This groundbreaking volume explores a revelatory Andharan style relief recently discovered in Sri Lanka. It adds to the growing body of archaeological evidence of important exchanges between the Buddhists of Sri Lanka and their co-religionists in the Krishna Valley. This relief is the most ancient document attested to date depicting the events that took place during the first seven weeks following the enlightenment of the Buddha. Its unique iconography leads the author to closely examine contradictions between literary evidence and visual representations of what is known as the sambodhi, or ‘perfect awakening’, of the Buddha. According to the classic Buddhist texts, the Mahavastu and the Lalitavistara, the B Buddha spent seven weeks after his enlightenment near the Bodhi tree. By contrast, the Buddhist canonical text the Vinaya-Pitaka describes this period as only four weeks long. Sri Lankan and Burmese artists have preferred to depict the seven-week account. Furthermore, the ‘seven-week’ motif depicted in this Andharan relief follows the chronological order given in the important Pali texts, the Nidanakatha and the Mahabodhi-Vamsa. The textual confusions and artistic contradictions uncovered by this volume present a bigger picture of the complex ways in which the story of the Buddha’s life was imagined in the earliest period of recorded Buddhist history. The present study is the first in a series of books by this author on Buddhist art.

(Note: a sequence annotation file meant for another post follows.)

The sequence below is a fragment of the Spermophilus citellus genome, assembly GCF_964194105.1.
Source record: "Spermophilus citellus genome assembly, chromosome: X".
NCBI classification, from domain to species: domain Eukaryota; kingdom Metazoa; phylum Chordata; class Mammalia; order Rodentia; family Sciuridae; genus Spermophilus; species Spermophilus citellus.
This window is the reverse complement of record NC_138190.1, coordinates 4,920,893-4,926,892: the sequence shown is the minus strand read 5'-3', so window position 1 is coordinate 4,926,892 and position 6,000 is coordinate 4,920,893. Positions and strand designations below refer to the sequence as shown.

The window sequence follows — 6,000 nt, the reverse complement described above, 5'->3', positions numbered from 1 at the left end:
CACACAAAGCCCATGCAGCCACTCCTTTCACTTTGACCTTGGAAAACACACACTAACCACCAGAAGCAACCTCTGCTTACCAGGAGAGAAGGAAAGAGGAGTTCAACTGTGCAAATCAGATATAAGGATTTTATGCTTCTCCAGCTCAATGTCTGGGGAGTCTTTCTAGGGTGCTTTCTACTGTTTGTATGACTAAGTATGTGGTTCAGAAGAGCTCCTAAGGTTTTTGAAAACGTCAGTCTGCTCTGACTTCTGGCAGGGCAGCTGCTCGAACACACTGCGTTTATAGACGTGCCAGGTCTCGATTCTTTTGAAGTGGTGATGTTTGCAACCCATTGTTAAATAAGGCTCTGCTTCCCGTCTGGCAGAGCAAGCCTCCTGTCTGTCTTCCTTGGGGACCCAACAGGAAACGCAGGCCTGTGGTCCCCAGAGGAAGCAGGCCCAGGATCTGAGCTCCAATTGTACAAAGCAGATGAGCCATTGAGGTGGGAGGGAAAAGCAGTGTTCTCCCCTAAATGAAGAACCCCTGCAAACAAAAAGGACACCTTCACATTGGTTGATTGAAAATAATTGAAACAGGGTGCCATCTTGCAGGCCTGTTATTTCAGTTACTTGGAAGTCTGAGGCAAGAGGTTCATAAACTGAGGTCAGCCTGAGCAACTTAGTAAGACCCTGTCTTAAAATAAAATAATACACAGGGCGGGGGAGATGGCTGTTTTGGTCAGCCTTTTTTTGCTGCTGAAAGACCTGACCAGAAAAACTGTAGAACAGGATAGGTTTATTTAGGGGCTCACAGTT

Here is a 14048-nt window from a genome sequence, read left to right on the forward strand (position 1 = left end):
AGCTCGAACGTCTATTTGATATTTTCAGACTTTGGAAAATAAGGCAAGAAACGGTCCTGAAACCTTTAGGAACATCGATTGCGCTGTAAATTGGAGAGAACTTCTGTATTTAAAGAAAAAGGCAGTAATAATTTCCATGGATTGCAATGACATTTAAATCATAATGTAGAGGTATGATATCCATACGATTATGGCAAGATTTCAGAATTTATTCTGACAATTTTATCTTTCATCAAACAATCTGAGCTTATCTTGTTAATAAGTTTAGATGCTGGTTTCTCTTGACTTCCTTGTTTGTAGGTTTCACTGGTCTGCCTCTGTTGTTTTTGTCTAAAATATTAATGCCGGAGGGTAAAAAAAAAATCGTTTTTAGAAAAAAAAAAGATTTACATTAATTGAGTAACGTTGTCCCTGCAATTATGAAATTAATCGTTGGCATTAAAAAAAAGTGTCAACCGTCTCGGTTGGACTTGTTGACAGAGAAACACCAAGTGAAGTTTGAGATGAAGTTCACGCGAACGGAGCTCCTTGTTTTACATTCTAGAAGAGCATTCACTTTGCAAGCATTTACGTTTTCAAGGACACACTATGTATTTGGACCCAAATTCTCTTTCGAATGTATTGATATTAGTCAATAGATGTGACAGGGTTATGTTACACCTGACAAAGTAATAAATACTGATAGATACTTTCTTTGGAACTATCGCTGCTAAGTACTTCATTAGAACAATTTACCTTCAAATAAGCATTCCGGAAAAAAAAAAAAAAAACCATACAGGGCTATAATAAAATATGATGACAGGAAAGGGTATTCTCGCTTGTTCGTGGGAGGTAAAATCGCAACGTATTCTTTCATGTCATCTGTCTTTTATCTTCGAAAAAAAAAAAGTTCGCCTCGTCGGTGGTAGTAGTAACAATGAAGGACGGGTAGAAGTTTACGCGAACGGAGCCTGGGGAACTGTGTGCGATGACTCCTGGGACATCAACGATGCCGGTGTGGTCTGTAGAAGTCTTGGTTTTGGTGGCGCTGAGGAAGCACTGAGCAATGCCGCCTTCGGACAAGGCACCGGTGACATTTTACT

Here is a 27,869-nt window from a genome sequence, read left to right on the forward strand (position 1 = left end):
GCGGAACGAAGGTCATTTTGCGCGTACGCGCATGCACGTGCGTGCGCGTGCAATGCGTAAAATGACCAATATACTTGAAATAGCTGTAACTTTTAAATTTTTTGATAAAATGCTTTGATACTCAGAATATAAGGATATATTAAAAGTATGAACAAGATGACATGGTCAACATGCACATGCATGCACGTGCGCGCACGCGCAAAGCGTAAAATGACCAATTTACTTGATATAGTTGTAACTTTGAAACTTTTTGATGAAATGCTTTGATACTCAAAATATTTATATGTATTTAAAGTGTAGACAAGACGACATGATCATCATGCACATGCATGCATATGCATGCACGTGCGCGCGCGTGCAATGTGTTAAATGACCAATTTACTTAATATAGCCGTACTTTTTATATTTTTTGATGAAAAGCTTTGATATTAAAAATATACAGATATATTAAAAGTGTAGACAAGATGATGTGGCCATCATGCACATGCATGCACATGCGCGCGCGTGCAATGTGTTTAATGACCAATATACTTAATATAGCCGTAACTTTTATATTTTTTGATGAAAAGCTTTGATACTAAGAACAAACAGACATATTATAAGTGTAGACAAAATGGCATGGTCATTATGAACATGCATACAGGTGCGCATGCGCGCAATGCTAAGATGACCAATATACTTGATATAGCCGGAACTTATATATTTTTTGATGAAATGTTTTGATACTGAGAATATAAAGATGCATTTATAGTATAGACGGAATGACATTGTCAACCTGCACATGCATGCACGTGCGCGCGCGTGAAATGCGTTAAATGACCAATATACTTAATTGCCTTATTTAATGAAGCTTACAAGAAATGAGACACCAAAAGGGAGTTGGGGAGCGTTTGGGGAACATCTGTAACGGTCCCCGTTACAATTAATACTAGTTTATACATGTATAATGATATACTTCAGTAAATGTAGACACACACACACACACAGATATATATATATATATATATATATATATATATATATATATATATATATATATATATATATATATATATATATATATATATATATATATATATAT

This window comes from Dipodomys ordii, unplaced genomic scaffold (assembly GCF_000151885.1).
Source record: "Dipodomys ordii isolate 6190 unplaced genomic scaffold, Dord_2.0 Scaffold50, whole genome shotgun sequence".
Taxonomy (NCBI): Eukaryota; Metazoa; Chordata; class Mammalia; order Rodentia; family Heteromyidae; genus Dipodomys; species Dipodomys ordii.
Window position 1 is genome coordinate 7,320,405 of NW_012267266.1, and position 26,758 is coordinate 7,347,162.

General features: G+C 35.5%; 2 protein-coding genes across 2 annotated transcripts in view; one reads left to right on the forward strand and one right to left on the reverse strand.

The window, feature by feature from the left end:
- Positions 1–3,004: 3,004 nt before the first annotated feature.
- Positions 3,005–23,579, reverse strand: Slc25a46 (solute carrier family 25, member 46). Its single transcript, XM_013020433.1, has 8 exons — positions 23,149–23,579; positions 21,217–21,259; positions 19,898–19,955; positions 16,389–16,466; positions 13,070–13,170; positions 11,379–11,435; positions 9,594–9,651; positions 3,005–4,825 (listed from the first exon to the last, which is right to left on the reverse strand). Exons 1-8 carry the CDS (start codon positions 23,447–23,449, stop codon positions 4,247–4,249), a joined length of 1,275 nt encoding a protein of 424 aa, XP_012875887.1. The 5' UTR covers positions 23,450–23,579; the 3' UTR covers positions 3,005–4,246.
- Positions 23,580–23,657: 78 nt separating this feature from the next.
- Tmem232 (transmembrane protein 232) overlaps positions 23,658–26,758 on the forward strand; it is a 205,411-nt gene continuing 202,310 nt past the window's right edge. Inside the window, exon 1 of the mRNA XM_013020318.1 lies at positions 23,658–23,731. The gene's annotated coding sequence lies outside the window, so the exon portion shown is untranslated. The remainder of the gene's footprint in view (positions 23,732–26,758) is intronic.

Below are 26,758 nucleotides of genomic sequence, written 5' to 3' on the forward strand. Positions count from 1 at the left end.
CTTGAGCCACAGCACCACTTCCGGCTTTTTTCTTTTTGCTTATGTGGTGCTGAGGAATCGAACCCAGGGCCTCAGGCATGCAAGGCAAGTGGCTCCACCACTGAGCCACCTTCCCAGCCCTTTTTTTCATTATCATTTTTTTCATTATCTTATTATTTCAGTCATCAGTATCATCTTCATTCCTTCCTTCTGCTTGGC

Osmund Bopearachchi is Adjunct Professor of Central and South Asian Art, Archaeology and Numismatics at University of California, Berkeley, and Emeritus Director of Research at the French National Centre for Scientific Research (C.N.R.S. E.N.S. Paris). A numismatist, art historian, and archaeologist, he has published ten University of Keleniya (Sri Lanka), and B.A. Honors, (M.A.), M.Phil., Ph.D. from the Paris I-Sorbonne University, and a Higher Doctorate (Habilitation) from the Paris IV-Sorbonne University.
The present study is based on a hitherto unpublished relief most probably sculpted in Sri Lanka by an artist of the Nagarjunakonda School, using a hard lime slab from Andhra. It was found accidentally in the premises of the Rankirimada Rajamaha Vihara, Doluwa, Kumbukwewa (Kurunagala district) in Sri Lanka. This relief is the most ancient document, attested to date, depicting the events that took place during the first seven weeks that follow the Sambodhi (Perfect Awakening) of the Buddha and its unique iconography led us to closely examine the contradictions contained in some Buddhist texts when describing these seven weeks. As we progressed in our research, it became evident that certain flaws in the textual narrations have caused confusion not only in the minds of visual artists of the past, but also in the interpretations proposed by art historians of the present day.